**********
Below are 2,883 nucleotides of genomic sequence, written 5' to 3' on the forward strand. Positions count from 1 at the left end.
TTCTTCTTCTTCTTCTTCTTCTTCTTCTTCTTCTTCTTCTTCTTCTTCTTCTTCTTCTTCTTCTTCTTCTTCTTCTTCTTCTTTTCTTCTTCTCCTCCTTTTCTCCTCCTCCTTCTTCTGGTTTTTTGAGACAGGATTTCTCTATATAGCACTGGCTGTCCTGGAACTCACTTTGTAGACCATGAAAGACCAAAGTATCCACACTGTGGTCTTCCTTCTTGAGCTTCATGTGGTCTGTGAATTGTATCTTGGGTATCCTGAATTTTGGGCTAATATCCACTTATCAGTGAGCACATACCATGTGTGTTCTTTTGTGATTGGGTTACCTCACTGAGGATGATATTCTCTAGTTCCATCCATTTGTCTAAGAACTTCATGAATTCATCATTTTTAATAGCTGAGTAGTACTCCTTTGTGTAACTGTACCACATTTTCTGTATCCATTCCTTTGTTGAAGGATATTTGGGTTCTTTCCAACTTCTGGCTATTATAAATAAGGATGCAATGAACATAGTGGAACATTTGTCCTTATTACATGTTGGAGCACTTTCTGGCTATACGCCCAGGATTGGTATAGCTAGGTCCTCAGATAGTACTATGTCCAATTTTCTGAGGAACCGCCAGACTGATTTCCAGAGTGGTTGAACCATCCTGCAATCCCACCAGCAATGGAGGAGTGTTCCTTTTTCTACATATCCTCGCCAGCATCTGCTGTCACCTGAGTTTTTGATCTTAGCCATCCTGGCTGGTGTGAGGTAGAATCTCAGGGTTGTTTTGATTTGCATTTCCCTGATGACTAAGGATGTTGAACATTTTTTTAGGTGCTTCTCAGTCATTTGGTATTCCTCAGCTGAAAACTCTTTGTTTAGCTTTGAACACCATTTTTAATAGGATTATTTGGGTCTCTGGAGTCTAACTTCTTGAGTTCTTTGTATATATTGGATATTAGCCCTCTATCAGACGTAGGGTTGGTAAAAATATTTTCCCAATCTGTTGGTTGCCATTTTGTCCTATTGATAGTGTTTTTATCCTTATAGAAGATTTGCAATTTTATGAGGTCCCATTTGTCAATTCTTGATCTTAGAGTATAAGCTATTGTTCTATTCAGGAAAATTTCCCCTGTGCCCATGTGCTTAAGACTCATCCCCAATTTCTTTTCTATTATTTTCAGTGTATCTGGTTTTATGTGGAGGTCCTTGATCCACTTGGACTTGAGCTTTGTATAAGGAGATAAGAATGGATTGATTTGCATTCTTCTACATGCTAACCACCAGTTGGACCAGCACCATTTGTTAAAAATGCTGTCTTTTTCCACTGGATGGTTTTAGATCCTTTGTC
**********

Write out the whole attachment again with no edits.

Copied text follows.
Below are 2,883 nucleotides of genomic sequence, written 5' to 3' on the forward strand. Positions count from 1 at the left end.
TTCTTCTTCTTCTTCTTCTTCTTCTTCTTCTTCTTCTTCTTCTTCTTCTTCTTCTTCTTCTTCTTCTTCTTCTTCTTCTTCTTTTCTTCTTCTCCTCCTTTTCTCCTCCTCCTTCTTCTGGTTTTTTGAGACAGGATTTCTCTATATAGCACTGGCTGTCCTGGAACTCACTTTGTAGACCATGAAAGACCAAAGTATCCACACTGTGGTCTTCCTTCTTGAGCTTCATGTGGTCTGTGAATTGTATCTTGGGTATCCTGAATTTTGGGCTAATATCCACTTATCAGTGAGCACATACCATGTGTGTTCTTTTGTGATTGGGTTACCTCACTGAGGATGATATTCTCTAGTTCCATCCATTTGTCTAAGAACTTCATGAATTCATCATTTTTAATAGCTGAGTAGTACTCCTTTGTGTAACTGTACCACATTTTCTGTATCCATTCCTTTGTTGAAGGATATTTGGGTTCTTTCCAACTTCTGGCTATTATAAATAAGGATGCAATGAACATAGTGGAACATTTGTCCTTATTACATGTTGGAGCACTTTCTGGCTATACGCCCAGGATTGGTATAGCTAGGTCCTCAGATAGTACTATGTCCAATTTTCTGAGGAACCGCCAGACTGATTTCCAGAGTGGTTGAACCATCCTGCAATCCCACCAGCAATGGAGGAGTGTTCCTTTTTCTACATATCCTCGCCAGCATCTGCTGTCACCTGAGTTTTTGATCTTAGCCATCCTGGCTGGTGTGAGGTAGAATCTCAGGGTTGTTTTGATTTGCATTTCCCTGATGACTAAGGATGTTGAACATTTTTTTAGGTGCTTCTCAGTCATTTGGTATTCCTCAGCTGAAAACTCTTTGTTTAGCTTTGAACACCATTTTTAATAGGATTATTTGGGTCTCTGGAGTCTAACTTCTTGAGTTCTTTGTATATATTGGATATTAGCCCTCTATCAGACGTAGGGTTGGTAAAAATATTTTCCCAATCTGTTGGTTGCCATTTTGTCCTATTGATAGTGTTTTTATCCTTATAGAAGATTTGCAATTTTATGAGGTCCCATTTGTCAATTCTTGATCTTAGAGTATAAGCTATTGTTCTATTCAGGAAAATTTCCCCTGTGCCCATGTGCTTAAGACTCATCCCCAATTTCTTTTCTATTATTTTCAGTGTATCTGGTTTTATGTGGAGGTCCTTGATCCACTTGGACTTGAGCTTTGTATAAGGAGATAAGAATGGATTGATTTGCATTCTTCTACATGCTAACCACCAGTTGGACCAGCACCATTTGTTAAAAATGCTGTCTTTTTCCACTGGATGGTTTTAGATCCTTTGTC